It’s a sweaty Tuesday morning in Havana, and my Airbnb host had set a breakfast of coffee, mangoes, bread, cheese, and eggs on the patio. We were chatting about day trips when her dog started barking wildly.
“Espera, espera,” — wait, wait — she said suddenly, and darted downstairs.
Violent shouting was coming from the street. From the apartment’s balcony, I saw her adult son swinging at another tanned, sinewy, 20-something. His hair was flapping. His shirt was torn. Neighbors were hanging off the balconies of neo-classical tenements. Someone threw a soda can that thudded along like a giant rock. Her son was pulled away from the other kid, but kept swinging.
The dusty block, on the edge of the city’s historic Havana Vieja, the once-majestic neighborhood built by the Spanish beginning in the 16th century, is rough, but safe — the Castros don’t tolerate crimes against tourists. But it’s unlike any Airbnb in Brooklyn or San Francisco. And for a rapidly growing number of American travelers fudging visa applications for pseudo-legal vacations in Cuba, that is exactly the appeal.
In April, when Airbnb, the room-sharing service valued at $20 billion, expanded into Cuba it was one of the most significant U.S. business developments on the communist island in 50 years — and one of the quickest. Late last year, when Obama announced new policies encouraging American travel to Cuba, Airbnb pounced. The company plugged into a legal, well-regulated network of private bed and breakfasts, known as casa particulares, permitted under new Cuban laws allowing for entrepreneurship. Cuba is now one of Airbnb’s fastest expanding markets — with more than 2,000 listings — fulfilling the company’s mission that anyone can “belong anywhere.”
The average Cuban worker makes $20 per month. Our Airbnb was $46 per night. The Hotel Nacional — the nicest spot in town — starts at $100 a night, but is run by the government. And by pretentious American standards, it’s a three-star hotel, and travelers say employees can be unfriendly.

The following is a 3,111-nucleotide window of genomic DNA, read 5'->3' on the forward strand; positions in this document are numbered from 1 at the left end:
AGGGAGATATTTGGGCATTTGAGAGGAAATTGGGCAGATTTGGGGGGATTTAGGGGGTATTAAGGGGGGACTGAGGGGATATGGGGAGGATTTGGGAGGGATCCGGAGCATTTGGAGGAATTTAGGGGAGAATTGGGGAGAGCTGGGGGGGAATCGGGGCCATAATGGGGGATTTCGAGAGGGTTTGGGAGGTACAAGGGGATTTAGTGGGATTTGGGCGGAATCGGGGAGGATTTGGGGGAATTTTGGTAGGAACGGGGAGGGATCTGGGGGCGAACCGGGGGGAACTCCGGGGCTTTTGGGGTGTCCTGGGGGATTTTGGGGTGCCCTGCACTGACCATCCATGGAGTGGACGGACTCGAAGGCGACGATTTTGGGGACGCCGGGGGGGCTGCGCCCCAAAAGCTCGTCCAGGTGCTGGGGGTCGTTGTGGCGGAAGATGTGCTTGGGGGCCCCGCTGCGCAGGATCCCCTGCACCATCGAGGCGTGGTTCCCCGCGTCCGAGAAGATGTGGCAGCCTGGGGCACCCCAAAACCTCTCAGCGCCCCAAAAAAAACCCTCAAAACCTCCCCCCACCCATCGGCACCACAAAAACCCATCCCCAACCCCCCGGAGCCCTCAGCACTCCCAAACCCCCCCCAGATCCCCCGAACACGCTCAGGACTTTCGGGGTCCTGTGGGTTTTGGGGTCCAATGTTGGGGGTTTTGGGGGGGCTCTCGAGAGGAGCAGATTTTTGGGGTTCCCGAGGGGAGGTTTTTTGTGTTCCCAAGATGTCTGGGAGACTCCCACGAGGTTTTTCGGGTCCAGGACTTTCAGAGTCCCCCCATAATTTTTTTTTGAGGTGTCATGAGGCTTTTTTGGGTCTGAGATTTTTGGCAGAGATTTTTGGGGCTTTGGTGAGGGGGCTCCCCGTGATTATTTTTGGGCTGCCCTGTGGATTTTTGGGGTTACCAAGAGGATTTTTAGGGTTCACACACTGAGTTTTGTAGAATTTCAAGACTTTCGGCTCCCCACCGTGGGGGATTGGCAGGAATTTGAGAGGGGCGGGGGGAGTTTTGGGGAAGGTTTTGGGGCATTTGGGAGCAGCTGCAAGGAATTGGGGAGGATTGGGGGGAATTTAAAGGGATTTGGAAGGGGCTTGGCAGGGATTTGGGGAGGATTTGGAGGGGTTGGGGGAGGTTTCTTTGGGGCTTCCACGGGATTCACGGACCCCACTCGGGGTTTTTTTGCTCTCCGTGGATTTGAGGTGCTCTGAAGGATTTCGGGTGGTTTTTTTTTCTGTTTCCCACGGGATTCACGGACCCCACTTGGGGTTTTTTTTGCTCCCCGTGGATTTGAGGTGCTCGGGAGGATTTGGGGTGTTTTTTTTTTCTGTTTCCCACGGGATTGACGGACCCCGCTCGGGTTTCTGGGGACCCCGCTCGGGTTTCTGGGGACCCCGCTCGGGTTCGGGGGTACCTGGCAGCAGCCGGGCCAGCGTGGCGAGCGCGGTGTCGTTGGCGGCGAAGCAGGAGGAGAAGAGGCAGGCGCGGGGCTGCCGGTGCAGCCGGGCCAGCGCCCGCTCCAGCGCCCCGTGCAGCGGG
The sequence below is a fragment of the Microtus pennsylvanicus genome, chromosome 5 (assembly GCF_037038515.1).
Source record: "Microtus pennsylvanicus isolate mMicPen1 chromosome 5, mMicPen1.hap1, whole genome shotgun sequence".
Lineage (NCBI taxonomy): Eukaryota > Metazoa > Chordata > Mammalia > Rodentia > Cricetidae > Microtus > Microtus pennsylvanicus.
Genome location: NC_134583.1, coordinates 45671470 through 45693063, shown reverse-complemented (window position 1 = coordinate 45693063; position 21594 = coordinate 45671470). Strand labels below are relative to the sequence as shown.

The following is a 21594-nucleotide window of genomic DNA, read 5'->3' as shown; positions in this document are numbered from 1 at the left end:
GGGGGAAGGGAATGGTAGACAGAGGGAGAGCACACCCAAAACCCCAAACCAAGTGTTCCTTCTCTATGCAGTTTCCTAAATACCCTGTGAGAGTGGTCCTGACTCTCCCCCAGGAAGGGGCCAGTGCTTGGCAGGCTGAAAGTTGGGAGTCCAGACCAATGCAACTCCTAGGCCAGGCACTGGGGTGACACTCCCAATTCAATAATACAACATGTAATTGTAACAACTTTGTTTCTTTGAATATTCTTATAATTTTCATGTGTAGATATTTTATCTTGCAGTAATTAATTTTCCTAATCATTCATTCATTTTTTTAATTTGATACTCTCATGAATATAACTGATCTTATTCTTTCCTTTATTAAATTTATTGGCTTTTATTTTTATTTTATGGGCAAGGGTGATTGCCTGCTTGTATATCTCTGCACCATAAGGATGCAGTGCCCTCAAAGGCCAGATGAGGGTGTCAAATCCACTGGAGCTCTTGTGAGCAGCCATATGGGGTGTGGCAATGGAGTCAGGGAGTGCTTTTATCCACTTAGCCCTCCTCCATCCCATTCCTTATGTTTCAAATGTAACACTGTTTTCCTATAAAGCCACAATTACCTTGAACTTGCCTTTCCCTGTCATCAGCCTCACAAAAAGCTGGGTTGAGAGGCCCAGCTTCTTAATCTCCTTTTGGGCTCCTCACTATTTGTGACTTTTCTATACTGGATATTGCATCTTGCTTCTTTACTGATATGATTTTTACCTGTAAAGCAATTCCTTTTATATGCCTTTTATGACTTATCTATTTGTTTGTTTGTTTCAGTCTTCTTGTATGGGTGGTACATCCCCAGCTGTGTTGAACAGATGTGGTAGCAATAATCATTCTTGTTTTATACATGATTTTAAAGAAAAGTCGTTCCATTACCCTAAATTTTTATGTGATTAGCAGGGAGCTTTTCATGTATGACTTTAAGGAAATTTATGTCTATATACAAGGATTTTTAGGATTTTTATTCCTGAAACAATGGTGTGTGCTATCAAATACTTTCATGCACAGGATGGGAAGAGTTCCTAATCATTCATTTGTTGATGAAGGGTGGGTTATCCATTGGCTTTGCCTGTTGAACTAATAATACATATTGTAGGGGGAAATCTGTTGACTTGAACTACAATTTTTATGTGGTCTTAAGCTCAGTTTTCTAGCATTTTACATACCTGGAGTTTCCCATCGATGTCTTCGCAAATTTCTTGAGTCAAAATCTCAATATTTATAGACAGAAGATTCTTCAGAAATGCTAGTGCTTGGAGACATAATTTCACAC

Which is to say, beyond beds, there is room for Airbnb to offer more personalized service. Our host bought her house a few years ago, and it had been a casa particular for the past several years. Though it was nothing fancy, it did come with hot water, mangoes for breakfast, air conditioning, and a doting Cuban mother. “I can’t go to sleep until you guys home,” our host said on the first night. “You are my responsibility while you are here.”
She got on Airbnb through a local property manager named Tony. Only about 5 percent of Cubans have an internet connection, so property managers typically arrange web bookings. American travelers can search for Cuba’s listings, and book online using a credit card, like they would for any other country. Airbnb then uses a money transfer service — similar to Western Union — to transfer the funds to hosts. Airbnb was able to open in Cuba owing to new U.S. policies that permit American companies providing travel services to authorized American travelers to do business in the country. At this time, only U.S. citizens can use the service to book rooms in Cuba.
My friend and I are our host’s first American Airbnb guests. So far she has been primarily renting the apartment by word of mouth. There weren’t any reviews of her or her house on the Airbnb site — but she’s already a pro. She’s renovating the top floor, and, in coming years, she hopes to be able to rent out the entire house. “People are still afraid of coming to Cuba,” she says. “I hope things get better between Cuba and the United States and people come here.”